- - Thursday, January 5, 2012

BLOEMFONTEIN, SOUTH AFRICA More than 100,000 people are expected to attend celebrations this weekend in this normally sleepy town, where the country’s ruling party, the African National Congress (ANC), was formed in a church hall 100 years ago Sunday.

Once banned by a minority-white government, the party has presided over South Africa since its venerable leader, Nelson Mandela, became the country’s first black president in 1994, democratically elected after decades of opposing the systematic racial discrimination known as apartheid.

But the centenary comes at a time when the ANC is divided over issues of power and policy, besmirched by corruption scandals and criticized for failing to lift the country’s black majority out of poverty.

South African President Jacob Zuma will greet and host VIPs, including 42 heads of state and government from around the world.

“They are coming to South Africa to congratulate, not just the ruling party, but all South Africans,” Mr. Zuma said this week, adding that the event falls in line with his party’s commitment to “reconciliation and nation-building.”

Ailing at 93, Mr. Mandela is not expected to attend any of the events. He has moved to his childhood home in the Eastern Cape, more than 500 miles south of Johannesburg, where he had been based since his release from prison in 1990.

More than 17 years after coming to power, the ANC still has much to achieve in this diverse nation of more than 49 million people. About 50 percent of the people live below the poverty line, and the overall unemployment rate stands at 25 percent but tops 50 percent among young people. South Africa’s crime rate is among the highest in the world.

Meanwhile, the ANC’s membership is divided between Mr. Zuma’s call for maintaining a free-market democracy and those calling for the nationalization of mines and private property without compensation, such as youth leader Julius Malema.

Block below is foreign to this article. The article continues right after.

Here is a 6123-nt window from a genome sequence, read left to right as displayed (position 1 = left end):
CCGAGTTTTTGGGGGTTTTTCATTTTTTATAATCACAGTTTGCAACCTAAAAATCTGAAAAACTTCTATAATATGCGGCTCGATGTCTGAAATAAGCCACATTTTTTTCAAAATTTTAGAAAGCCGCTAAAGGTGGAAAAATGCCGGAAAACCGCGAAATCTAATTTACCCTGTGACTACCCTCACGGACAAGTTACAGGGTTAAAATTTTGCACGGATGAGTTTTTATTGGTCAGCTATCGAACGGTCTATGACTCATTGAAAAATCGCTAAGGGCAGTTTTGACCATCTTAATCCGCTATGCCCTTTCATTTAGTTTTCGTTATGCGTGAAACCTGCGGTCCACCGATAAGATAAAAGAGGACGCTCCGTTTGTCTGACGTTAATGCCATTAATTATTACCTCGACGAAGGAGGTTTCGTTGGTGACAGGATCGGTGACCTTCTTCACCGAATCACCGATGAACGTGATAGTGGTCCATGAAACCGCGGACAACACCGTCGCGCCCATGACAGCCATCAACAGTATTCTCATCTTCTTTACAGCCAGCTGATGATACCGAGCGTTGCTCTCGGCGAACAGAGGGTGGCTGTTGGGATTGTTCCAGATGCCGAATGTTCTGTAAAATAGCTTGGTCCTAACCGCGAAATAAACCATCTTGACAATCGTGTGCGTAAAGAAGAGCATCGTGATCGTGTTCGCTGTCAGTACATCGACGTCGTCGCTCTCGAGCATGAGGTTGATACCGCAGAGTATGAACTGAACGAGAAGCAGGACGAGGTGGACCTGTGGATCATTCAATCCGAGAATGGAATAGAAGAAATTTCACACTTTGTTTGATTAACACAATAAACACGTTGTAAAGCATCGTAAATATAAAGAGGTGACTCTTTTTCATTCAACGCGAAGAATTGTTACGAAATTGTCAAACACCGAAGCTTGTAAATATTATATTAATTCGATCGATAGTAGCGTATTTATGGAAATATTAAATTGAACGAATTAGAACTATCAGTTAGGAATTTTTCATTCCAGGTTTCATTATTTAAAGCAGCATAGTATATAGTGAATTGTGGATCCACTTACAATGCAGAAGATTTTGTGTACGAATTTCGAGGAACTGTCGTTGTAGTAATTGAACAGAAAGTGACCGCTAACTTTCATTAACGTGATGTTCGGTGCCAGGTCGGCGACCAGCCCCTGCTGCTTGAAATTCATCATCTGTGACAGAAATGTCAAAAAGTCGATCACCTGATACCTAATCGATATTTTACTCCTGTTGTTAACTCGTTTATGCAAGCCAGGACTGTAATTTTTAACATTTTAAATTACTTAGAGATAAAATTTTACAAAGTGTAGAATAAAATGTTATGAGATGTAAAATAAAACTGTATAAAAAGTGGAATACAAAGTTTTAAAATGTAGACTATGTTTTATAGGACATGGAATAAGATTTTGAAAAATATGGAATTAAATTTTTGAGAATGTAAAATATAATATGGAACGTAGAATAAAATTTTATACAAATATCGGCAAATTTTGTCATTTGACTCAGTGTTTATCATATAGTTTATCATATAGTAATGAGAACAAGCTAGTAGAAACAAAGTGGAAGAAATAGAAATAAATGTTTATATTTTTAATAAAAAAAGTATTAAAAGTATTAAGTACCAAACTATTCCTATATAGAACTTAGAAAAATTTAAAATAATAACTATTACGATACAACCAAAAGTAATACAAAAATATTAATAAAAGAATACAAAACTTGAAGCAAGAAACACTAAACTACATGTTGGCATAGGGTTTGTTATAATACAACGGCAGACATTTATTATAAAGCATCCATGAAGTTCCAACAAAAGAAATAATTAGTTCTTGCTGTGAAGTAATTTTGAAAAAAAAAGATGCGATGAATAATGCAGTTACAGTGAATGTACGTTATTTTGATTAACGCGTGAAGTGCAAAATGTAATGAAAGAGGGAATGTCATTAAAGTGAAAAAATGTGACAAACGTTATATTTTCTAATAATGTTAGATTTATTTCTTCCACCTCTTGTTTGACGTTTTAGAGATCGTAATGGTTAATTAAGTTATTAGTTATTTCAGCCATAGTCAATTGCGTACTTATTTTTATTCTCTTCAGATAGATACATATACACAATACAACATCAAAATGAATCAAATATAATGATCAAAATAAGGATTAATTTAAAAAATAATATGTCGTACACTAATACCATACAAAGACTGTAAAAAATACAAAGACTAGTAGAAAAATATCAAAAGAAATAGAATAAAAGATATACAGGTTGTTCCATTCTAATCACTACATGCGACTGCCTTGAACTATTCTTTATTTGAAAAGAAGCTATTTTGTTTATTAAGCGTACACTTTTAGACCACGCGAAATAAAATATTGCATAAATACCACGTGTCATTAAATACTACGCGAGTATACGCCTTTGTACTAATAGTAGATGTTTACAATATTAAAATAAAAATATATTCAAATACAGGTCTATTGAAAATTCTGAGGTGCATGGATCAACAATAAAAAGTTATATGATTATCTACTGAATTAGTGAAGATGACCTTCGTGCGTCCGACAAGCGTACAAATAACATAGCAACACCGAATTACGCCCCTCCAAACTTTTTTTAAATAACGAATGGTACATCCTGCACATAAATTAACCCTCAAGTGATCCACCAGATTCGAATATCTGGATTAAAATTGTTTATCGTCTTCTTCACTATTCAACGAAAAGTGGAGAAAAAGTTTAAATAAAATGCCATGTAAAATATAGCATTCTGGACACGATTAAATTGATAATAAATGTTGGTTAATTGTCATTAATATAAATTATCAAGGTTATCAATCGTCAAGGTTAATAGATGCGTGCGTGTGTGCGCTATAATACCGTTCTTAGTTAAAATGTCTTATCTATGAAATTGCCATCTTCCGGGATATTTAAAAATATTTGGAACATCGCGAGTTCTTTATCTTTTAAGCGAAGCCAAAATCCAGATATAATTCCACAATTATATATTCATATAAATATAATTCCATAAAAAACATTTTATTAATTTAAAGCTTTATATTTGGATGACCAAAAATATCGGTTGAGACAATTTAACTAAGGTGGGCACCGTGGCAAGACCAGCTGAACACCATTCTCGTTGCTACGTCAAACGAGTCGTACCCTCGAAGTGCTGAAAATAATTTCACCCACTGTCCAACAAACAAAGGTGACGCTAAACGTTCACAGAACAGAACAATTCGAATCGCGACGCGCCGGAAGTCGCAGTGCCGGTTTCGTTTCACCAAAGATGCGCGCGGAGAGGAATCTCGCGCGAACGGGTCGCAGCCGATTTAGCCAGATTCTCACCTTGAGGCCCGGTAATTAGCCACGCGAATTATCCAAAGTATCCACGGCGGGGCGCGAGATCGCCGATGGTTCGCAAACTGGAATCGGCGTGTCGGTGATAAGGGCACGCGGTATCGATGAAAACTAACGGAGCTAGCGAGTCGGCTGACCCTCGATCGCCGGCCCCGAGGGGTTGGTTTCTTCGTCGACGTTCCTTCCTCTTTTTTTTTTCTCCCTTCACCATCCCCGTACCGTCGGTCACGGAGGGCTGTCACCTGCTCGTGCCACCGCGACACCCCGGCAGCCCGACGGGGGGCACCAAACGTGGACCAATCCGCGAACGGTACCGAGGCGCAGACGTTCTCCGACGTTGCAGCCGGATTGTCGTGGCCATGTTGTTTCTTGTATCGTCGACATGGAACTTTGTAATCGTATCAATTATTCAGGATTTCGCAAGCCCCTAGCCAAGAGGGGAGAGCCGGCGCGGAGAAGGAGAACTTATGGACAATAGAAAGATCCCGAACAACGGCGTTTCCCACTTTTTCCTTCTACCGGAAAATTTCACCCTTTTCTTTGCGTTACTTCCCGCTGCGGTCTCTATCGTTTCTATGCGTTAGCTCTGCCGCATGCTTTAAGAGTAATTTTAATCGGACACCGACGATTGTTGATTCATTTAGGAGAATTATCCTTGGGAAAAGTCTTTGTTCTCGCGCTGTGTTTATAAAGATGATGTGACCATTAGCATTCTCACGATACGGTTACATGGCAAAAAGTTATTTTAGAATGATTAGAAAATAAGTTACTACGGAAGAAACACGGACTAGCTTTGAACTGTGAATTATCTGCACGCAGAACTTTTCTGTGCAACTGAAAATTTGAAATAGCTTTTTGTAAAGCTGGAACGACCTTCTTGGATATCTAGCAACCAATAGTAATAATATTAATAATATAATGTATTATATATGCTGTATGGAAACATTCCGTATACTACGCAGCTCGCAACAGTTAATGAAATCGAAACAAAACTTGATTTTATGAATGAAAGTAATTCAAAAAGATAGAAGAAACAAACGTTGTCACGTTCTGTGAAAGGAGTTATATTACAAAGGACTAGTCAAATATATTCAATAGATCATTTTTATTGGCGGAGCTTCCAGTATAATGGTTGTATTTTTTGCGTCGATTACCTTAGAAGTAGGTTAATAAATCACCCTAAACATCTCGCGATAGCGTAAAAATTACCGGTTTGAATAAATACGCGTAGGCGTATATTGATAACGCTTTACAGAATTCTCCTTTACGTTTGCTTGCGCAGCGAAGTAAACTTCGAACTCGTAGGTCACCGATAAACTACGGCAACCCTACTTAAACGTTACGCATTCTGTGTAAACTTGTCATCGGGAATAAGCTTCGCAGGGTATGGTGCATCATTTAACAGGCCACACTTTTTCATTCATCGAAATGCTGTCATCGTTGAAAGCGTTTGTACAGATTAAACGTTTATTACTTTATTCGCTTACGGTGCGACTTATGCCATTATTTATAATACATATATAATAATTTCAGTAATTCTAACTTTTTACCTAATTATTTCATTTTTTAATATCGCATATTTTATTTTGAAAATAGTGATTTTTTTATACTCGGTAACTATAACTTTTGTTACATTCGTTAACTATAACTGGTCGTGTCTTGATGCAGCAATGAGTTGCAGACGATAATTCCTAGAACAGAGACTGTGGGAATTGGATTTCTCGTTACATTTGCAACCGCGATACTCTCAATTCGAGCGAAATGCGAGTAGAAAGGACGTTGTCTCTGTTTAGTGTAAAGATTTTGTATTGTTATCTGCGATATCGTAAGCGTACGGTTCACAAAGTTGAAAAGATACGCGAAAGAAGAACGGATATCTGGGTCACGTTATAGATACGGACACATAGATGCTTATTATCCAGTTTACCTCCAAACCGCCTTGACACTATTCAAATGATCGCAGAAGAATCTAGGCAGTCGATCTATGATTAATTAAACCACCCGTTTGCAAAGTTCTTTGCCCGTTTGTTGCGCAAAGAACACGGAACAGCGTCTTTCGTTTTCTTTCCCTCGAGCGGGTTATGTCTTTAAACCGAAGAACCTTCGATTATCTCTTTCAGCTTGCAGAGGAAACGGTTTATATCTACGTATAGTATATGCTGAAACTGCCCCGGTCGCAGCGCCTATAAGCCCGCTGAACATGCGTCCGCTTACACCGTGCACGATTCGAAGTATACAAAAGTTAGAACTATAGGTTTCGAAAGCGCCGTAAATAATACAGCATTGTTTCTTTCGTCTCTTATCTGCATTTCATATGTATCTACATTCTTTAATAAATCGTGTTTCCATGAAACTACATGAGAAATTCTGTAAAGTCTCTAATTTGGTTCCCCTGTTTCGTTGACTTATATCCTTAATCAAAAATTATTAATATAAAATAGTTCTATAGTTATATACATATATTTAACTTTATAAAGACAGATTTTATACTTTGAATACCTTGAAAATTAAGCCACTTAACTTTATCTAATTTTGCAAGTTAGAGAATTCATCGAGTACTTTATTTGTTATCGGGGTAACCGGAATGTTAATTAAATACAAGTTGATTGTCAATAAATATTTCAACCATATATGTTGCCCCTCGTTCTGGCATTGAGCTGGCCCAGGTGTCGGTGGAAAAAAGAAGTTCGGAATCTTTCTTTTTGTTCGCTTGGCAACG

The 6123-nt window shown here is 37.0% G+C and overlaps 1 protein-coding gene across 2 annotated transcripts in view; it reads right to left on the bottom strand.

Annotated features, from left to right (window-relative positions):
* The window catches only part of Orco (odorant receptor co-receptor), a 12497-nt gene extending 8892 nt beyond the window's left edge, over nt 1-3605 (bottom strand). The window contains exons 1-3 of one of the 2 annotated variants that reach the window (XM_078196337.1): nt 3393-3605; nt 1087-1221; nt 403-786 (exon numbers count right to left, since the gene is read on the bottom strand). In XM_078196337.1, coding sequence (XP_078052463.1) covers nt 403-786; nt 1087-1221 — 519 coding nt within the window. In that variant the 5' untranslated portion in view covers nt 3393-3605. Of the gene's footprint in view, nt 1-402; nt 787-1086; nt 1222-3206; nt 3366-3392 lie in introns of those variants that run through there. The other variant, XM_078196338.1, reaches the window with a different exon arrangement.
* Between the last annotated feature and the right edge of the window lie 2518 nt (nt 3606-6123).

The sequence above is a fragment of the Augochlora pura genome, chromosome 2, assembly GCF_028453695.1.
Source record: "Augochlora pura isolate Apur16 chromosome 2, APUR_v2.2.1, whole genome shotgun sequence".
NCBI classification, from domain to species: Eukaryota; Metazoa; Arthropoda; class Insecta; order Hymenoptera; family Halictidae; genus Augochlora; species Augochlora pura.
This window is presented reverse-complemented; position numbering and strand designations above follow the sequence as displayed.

Mr. Malema, 31, has been suspended from the party for his verbal attacks on its leadership, including Mr. Zuma, 68. The youth leader will address young people at unofficial rallies during the festivities.

Polls by TNS Global Market Research, which conducts voter surveys in the U.S. and Europe, reveal limited support for Mr. Malema, even among black youths. However, the surveys show that poverty and unemployment are the two key issues among voters.

What’s more, the ANC in recent years has been plagued with scandal, including the misuse of parliamentary allowances and allegations that state tenders were awarded to ministers and their families.

An investigation is continuing in a $3.6 billion weapons deal to restock the South African defense force in which several figures close to Mr. Zuma are suspected to have taken kickbacks.

Nonetheless, the ANC is preparing a grand celebration, although Mr. Zuma has not explained how the festivities will be funded.

More than $1.2 million of taxpayer money has been used to buy the church where the party’s original meeting took place, and hundreds of police and soldiers have been brought in to secure the town.

By Thursday, accommodation and parking in Bloemfontein were in short supply. The town is not on the tourist route and has few claims to fame, aside from being the birthplace of J.R.R. Tolkien, author of “The Hobbit” and “The Lord of the Rings.”

Some of the ANC’s historical friends and supporters will not share in the celebration:

• Cuban leader Fidel Castro is too frail to travel.

• Moammar Gadhafi, who backed the party in exile and allowed it to train guerrillas in Libya to fight the apartheid regime, was overthrown and killed by his own people in October.

• The Soviet Union, which largely armed the ANC in exile, no longer exists.

Despite such links, the party has given South Africa a democratic constitution and a degree of freedom for all races that was unknown under white rule.

A spokesman for the U.S. Embassy in Pretoria told The Washington Times that no official U.S. delegation will be present because “this is a party political event.” However, U.S. Ambassador Donald Gips will attend, even though he is on vacation.

In a country where more than half of those younger than 25 have no work, there is unlikely to be much interest in this weekend’s events.

“It is not our party,” said Billy Mafokeng, 20, who works as an unpaid security guard at the parking lot next to a local store recently taken over by Wal-Mart. “I finished high school two years ago and I live on tips.”

Mr. Mafokeng noted the number of luxury autos as ANC delegates and VIPs arrived in Bloemfontein.

“They are coming to celebrate, but when they leave, people like me will still have nothing,” he said.

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